Can someone still be cultured if they haven't traveled?
- Oxford Learner’s Dictionary defines ‘cultured,’ as it pertains to people, as “well educated and able to understand and enjoy art, literature, etc.”
- A British study from 2015 found that seven out of 10 people consider themselves 'cultured,' as indicated by 'owning a library card, watching subtitled films and being skilled in the use of chopsticks.'
- According to Ethnologue, over 7,100 languages are spoken throughout the world.
- Etiquette around the world varies amongst different cultures. Examples that deviate from commonly held US standards are belching as a 'way of complimenting the host on the food' in China and not tipping for service in Japan.
- Lonely Planet lists the top 10 'must-see destinations' in 2022 as the Cook Islands, Norway, Mauritius, Belize, Slovenia, Anguilla, Oman, Nepal, Malawi, and Egypt.
There are a great many colloquialisms about rude travelers, whether they be from a foreign country or simply from a different part of one’s own. While these stories about travelers are not true across the board, what is certain from these anecdotes is that merely traveling to destinations does not induce culture within a person. Instead, being cultured requires special attention to detail and a strong desire to learn from and about other people.
Consider that throughout history, people have been able to culture themselves without travel by reading books, listening to music, watching plays, and speaking with those who have traveled or were from a foreign land. This is only more accessible in the modern era due to mass communication and the internet. Now more than ever can a person learn about, experience, and meet people from other cultures, all without the need to travel.
The internet allows a person seeking to understand other cultures the option to use various--even free--software to learn new languages quickly and even virtually travel the streets of another country. Modern technology does not only offer the ability to gather cultural experiences secondhand, but one can also directly engage with people from all over the world through online forums, chatrooms, and video chats. This engagement is further amplified through social media, where people are regularly introduced to different cultures, ideas, and concepts.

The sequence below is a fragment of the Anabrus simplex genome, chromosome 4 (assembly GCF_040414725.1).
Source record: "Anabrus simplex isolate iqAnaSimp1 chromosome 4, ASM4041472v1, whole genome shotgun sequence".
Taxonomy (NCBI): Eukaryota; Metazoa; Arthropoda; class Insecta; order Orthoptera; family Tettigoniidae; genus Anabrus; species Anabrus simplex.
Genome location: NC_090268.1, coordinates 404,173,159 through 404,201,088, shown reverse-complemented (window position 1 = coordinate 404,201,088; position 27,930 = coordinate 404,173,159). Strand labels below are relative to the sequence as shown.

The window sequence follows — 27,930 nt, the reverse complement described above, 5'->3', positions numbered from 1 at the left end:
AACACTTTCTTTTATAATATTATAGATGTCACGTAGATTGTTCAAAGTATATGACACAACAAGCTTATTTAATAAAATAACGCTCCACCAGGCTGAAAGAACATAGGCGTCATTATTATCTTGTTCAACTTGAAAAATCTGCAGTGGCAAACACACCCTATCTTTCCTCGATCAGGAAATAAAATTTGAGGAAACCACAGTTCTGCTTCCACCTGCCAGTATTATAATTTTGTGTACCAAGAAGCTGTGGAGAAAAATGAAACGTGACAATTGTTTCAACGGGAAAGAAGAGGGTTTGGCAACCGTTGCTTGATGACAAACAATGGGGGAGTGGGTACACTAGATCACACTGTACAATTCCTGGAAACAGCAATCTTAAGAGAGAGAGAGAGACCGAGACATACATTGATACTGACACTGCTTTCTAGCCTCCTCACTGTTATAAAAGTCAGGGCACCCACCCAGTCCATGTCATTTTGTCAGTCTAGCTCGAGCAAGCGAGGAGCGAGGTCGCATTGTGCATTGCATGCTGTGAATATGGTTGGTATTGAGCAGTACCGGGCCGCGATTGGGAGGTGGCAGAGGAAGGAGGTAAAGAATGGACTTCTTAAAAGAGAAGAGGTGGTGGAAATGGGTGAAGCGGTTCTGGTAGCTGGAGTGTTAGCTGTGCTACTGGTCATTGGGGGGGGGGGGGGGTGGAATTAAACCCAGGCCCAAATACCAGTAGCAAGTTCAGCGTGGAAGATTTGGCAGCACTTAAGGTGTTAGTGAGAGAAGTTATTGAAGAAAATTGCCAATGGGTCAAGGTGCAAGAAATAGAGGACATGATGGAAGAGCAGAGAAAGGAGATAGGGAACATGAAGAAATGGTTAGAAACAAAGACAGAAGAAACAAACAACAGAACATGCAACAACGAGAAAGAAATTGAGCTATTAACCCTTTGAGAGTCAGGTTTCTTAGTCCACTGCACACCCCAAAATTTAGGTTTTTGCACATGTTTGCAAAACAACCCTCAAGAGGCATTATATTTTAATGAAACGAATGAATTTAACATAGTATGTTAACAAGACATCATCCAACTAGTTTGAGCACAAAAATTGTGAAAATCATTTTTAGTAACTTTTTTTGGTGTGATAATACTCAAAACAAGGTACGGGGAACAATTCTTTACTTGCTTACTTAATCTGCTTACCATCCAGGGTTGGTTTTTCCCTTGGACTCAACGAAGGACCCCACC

Our modern era can make someone worldly without the need for travel by utilizing the incredible amount of information and resources easily available and by directly communicating with people from all over the world.
Cultured people know how to appreciate the finer things in life, such as worldly foods, art, lifestyle, and etiquette. Much of this diverse information requires travel to learn of them first-hand. No matter how much someone reads or watches, one simply can’t glean all the complex nuance that comes with practical exposure to other cultures.
Annually, over a billion people spend time abroad. Visiting other countries teaches life skills and offers long-term physical and mental health benefits. Hands-on immersion in another nation’s geography, history, sociology, etc., rounds out and fortifies the knowledge of another culture, thus contributing to how cultured someone is.
Live performances such as plays, concerts, ballet, and opera, offer countless sensory details to make them especially memorable and impactful to audience members. Without international travel, this necessary component of being cultured would be lacking.
Creativity boosts can be prompted by environmental change, and multiple famous authors were inspired by travels abroad. Additionally, research has found that living abroad is associated with more daring and creative work performance among executives.
When speaking with a cultured person, the conversation isn’t limited to bookish topics and details. Visiting another country shows the multifaceted aspects of the region’s society, like education, work, family, and more. Travel challenges conscious and unconscious biases and expands personal perspective. As Mark Twain put it: “Travel is fatal to prejudice, bigotry, and narrow-mindedness.”
The qualities of a cultured person include appreciation for art, books, film, and education, with worldly exposure to language, history, politics, and engagement with other cultures. Travel directly informs many of these traits and is therefore essential in earning the descriptor.